Glenn Diesen: There's only one way to find out who destroyed the Nord Stream pipelines
Last September, the Nord Stream 2 gas pipeline between Russia and Germany was blown up, followed by its older-sibling line, Nord Stream 1. This was an attack on European infrastructure, on its energy security, and on the environment, too, as large amounts of natural gas leaked into the Baltic Sea.
The immediate argument from the Western political-media class was that Moscow had likely attacked its own pipelines despite Nord Stream being an important source of revenue and influence. Instead of presenting evidence or any coherent motivation, they claimed it was part of the mythical “Russian playbook.”
Across the West it was deemed to be conspiracy-theory peddling, and Russian propaganda, to even suggest the US would benefit from the situation. In an ultimate display of bloc discipline, or of Stockholm syndrome, the Americans were able to celebrate the destruction of the pipeline while the Western Europeans fervently denounced any allegation against their ally as disinformation. The incident has seemingly gone down the memory hole as the political-media class have no interest in an open investigation and public awareness has been diluted.
Seymour Hersh, the investigative journalist who exposed the 1968 US My Lai massacre coverup in Vietnam and the Abu Ghraib prison scandal in Iraq circa 2004, has now released a report blaming the US for the attack on the Nord Stream pipelines. Will the report result in according the attack the serious debate and investigation it deserves, or will they attempt to move along by denouncing Hersh as an old, senile “Putinist?”
US interest in destroying Nord Stream 2
America’s historical fears about economic integration between Germany and Russia were realized with the Nord Stream 1 and 2 gas pipelines, which sent energy directly between the two European giants. The US was remarkably open about its desire and intention to disrupt the German-Russian pipeline project. Washington resisted the construction of Nord Stream 2 for years, condemned Germany for its participation, and even sanctioned European companies which participated in the project.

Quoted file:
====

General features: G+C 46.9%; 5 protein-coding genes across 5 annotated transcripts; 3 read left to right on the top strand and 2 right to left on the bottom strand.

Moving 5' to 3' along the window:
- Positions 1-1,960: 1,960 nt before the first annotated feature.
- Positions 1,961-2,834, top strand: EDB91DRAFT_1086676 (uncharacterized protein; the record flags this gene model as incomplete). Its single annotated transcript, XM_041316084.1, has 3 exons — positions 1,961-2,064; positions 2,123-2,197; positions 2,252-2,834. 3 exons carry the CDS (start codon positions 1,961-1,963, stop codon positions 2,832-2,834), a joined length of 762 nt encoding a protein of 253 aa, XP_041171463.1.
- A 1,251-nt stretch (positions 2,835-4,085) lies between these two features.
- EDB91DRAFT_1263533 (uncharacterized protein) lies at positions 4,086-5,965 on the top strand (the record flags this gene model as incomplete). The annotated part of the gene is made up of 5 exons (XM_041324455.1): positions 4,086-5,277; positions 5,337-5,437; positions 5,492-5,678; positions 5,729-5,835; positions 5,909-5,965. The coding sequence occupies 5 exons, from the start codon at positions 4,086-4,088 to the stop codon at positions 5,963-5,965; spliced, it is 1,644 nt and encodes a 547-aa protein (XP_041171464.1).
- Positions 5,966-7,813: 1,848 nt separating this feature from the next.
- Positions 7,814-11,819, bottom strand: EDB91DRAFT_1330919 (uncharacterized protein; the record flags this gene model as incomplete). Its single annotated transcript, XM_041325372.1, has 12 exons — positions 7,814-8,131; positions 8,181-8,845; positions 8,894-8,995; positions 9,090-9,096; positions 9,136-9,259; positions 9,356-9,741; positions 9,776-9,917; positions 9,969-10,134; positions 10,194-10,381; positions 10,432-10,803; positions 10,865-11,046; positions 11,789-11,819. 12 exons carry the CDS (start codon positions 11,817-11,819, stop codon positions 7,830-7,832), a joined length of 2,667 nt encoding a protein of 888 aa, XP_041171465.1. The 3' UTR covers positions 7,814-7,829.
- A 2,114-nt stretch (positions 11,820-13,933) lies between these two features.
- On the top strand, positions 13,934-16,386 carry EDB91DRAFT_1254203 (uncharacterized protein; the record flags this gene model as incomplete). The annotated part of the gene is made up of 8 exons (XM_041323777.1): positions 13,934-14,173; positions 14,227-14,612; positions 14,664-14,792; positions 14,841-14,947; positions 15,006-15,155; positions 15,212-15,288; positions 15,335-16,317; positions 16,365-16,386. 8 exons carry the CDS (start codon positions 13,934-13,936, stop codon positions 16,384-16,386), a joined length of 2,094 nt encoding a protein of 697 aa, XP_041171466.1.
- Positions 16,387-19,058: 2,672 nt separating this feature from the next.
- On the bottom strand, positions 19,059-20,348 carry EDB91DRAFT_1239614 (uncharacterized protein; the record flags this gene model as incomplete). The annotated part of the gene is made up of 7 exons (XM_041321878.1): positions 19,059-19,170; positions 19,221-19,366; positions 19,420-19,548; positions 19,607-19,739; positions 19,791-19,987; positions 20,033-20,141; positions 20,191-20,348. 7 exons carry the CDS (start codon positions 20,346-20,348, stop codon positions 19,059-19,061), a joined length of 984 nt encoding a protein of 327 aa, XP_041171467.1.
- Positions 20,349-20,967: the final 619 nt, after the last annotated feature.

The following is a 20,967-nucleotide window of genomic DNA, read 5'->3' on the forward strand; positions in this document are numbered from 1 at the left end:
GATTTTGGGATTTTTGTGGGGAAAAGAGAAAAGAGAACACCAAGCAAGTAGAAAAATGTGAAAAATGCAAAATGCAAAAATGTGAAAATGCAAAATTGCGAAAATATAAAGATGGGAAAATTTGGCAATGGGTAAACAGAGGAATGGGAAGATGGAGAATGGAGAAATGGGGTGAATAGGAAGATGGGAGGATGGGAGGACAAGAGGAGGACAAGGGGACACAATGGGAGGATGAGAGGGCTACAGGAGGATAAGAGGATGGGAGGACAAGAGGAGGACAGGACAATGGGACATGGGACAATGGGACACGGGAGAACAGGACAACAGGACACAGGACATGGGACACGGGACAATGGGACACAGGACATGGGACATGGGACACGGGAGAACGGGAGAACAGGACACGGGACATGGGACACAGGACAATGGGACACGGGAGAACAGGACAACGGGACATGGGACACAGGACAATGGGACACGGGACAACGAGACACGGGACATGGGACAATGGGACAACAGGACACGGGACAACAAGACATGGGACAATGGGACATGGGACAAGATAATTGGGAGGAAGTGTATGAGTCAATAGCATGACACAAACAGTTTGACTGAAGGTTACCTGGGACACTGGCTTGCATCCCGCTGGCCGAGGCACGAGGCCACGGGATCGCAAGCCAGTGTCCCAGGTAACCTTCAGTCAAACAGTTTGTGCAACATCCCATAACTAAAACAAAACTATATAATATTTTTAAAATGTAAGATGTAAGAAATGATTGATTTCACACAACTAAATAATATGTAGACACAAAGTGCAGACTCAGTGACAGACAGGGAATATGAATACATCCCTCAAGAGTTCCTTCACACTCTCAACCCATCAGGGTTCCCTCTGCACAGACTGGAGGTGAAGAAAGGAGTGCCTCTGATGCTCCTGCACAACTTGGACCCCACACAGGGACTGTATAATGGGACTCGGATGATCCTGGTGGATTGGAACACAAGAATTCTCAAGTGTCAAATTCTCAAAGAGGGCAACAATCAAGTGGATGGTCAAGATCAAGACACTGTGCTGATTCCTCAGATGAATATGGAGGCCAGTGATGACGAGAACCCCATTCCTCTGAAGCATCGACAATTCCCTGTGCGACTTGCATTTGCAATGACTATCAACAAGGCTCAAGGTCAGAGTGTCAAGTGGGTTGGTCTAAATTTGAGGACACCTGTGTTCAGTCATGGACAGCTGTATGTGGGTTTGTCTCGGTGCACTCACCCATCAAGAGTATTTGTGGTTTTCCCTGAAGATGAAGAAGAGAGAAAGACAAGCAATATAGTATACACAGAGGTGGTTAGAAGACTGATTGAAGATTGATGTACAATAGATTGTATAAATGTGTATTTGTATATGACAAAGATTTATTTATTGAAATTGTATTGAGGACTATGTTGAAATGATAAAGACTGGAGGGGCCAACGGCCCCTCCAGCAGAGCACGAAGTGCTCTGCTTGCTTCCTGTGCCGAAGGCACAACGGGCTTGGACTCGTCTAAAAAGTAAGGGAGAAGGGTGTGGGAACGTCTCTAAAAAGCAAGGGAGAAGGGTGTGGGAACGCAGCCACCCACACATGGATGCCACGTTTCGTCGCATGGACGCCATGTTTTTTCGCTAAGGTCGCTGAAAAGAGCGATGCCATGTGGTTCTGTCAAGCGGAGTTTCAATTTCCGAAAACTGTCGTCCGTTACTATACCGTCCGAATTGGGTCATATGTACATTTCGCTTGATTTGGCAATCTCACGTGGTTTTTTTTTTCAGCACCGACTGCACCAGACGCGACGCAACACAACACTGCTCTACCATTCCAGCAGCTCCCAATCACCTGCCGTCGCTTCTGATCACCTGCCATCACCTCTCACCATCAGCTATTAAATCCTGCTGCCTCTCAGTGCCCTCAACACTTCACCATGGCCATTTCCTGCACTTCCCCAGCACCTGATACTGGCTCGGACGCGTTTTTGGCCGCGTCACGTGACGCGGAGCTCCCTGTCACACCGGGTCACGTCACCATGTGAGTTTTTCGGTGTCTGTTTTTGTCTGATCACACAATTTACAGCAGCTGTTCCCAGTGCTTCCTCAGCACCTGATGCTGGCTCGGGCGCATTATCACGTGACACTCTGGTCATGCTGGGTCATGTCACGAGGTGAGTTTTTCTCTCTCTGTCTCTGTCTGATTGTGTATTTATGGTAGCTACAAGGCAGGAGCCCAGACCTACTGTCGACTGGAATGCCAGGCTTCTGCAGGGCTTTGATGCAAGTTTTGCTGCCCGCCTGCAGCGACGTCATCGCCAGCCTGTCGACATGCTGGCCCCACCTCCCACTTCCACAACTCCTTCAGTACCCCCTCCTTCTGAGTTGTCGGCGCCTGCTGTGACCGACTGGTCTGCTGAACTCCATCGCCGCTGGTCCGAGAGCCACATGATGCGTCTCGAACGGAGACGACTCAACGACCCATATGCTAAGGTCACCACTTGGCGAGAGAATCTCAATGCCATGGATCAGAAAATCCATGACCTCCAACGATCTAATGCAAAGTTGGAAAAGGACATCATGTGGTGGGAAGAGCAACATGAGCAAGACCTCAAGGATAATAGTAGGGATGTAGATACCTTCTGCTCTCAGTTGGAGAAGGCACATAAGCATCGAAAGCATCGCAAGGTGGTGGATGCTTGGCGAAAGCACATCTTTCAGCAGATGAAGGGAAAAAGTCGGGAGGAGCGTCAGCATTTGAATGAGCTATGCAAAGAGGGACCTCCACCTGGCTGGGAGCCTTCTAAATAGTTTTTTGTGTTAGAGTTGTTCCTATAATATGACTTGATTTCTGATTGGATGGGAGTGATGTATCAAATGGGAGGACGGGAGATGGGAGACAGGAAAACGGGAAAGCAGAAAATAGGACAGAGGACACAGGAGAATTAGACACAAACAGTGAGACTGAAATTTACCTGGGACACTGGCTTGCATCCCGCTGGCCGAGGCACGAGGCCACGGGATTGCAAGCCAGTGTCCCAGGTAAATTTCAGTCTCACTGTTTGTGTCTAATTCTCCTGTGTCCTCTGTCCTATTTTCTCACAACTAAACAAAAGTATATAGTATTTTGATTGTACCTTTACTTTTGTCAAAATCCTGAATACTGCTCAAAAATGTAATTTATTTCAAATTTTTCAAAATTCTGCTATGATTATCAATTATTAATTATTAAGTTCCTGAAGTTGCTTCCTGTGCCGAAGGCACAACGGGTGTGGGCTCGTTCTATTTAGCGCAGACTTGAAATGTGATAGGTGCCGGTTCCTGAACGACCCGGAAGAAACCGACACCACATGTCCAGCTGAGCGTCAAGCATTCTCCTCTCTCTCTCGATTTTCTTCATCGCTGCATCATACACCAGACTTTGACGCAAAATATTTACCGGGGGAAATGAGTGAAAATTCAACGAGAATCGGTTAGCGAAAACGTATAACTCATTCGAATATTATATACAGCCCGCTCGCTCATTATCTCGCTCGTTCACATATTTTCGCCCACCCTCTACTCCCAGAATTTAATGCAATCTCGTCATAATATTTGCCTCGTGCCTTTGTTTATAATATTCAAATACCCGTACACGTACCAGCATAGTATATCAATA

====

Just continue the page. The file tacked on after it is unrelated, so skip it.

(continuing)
The RAND Corporation published a report in 2019, ordered by the US Army, on how to extend and weaken Russia. Energy cooperation between Berlin and Moscow was identified as a key source of Russian economic revenue and influence in Europe, and the report advocated that “A first step would involve stopping Nord Stream 2.” In July 2020, then-US Secretary of State Mike Pompeo warned:
We will do everything we can to make sure that that pipeline doesn’t threaten Europe.”
The Nord Stream pipeline was frequently threatened as the conflict in Ukraine intensified. US Senator Tom Cotton stated in May 2021 that “there is still time to stop it… Kill Nord Stream 2 now, and let it rust beneath the waves of the Baltic”. On 14 January 2022, US National Security Adviser Jake Sullivan asserted: “We have made clear to the Russians that pipeline is at risk if they move further into Ukraine.” On 3 February, Senator Ted Cruz called for the end of Nord Stream: “This pipeline must be stopped and the only way to prevent its completion is to use all the tools available to do that.”